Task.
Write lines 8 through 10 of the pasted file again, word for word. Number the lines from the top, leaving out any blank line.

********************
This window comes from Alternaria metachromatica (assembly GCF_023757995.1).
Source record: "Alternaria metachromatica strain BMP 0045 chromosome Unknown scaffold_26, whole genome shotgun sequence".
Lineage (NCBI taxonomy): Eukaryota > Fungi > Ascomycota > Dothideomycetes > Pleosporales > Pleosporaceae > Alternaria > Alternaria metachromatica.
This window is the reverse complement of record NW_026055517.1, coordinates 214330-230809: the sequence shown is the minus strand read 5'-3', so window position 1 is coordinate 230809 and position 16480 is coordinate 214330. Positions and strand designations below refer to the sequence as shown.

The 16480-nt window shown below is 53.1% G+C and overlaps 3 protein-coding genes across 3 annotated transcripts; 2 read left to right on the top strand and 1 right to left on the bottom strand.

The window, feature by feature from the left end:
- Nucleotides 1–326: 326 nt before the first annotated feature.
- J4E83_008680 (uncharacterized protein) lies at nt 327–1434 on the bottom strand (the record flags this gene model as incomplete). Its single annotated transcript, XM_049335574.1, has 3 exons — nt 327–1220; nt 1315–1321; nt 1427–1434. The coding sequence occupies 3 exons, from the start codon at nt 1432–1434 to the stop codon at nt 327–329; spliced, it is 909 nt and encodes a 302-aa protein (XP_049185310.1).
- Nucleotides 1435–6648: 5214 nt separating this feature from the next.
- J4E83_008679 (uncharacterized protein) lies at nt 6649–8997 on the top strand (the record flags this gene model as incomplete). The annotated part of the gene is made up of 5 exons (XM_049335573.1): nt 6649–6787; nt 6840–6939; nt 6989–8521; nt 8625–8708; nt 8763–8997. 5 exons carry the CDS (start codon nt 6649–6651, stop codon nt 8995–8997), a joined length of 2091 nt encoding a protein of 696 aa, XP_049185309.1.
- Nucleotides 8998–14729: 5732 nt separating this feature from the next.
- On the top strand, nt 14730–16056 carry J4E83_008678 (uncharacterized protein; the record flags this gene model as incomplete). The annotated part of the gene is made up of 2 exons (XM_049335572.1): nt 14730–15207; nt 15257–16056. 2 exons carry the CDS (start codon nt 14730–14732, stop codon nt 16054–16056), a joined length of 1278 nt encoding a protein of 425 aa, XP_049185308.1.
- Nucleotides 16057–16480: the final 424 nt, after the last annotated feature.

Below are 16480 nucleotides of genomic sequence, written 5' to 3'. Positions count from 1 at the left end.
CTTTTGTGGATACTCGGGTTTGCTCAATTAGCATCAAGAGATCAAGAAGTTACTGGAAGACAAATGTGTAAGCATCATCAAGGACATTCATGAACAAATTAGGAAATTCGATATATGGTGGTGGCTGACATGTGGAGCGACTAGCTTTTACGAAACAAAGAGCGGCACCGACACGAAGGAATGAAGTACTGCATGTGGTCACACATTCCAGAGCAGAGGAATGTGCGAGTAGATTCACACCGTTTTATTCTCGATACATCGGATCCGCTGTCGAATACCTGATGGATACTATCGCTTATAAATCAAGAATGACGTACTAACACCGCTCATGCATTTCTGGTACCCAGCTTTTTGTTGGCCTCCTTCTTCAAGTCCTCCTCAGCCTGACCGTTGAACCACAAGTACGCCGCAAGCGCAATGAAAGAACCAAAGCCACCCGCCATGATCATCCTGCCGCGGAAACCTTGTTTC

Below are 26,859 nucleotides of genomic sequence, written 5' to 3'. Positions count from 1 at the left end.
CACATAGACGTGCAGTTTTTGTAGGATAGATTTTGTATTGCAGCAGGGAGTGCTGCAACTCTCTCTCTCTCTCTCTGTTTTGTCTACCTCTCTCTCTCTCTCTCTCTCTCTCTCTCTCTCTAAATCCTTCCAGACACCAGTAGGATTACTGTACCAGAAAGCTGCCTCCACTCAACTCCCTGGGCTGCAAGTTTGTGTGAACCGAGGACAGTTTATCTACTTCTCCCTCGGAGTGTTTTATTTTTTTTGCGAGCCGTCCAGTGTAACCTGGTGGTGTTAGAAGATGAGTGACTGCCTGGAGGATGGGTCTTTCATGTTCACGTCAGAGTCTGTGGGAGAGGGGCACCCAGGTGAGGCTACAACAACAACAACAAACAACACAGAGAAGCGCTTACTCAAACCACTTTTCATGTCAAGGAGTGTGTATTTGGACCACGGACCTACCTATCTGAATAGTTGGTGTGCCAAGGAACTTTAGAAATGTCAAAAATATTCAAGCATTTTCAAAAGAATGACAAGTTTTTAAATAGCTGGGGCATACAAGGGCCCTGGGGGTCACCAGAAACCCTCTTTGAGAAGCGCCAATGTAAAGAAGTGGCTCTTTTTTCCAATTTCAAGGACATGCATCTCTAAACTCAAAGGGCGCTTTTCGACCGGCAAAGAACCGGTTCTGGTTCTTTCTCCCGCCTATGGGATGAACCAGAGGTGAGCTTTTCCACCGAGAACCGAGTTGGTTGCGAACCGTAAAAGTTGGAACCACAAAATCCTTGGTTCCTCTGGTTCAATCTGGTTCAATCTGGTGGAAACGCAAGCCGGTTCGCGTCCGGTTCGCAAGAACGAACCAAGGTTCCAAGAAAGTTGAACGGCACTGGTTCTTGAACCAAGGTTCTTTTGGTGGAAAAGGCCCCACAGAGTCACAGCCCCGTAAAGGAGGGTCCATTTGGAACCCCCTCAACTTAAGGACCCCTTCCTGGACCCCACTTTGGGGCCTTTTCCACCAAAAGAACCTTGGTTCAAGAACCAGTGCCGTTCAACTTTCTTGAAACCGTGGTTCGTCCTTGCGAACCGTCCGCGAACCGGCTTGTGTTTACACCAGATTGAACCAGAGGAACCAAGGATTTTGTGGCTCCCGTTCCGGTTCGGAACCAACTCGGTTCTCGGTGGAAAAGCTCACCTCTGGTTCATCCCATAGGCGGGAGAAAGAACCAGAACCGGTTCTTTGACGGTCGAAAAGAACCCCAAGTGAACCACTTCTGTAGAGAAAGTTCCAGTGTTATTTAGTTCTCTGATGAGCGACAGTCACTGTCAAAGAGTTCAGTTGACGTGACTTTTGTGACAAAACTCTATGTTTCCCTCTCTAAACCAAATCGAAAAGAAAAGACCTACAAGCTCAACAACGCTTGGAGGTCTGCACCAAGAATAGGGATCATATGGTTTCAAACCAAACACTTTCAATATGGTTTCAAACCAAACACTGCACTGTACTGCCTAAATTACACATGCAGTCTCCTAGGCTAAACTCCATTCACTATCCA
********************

- J4E83_008680 (uncharacterized protein) lies at nt 327–1434 on the bottom strand (the record flags this gene model as incomplete). Its single annotated transcript, XM_049335574.1, has 3 exons — nt 327–1220; nt 1315–1321; nt 1427–1434. The coding sequence occupies 3 exons, from the start codon at nt 1432–1434 to the stop codon at nt 327–329; spliced, it is 909 nt and encodes a 302-aa protein (XP_049185310.1).
- Nucleotides 1435–6648: 5214 nt separating this feature from the next.
- J4E83_008679 (uncharacterized protein) lies at nt 6649–8997 on the top strand (the record flags this gene model as incomplete). The annotated part of the gene is made up of 5 exons (XM_049335573.1): nt 6649–6787; nt 6840–6939; nt 6989–8521; nt 8625–8708; nt 8763–8997. 5 exons carry the CDS (start codon nt 6649–6651, stop codon nt 8995–8997), a joined length of 2091 nt encoding a protein of 696 aa, XP_049185309.1.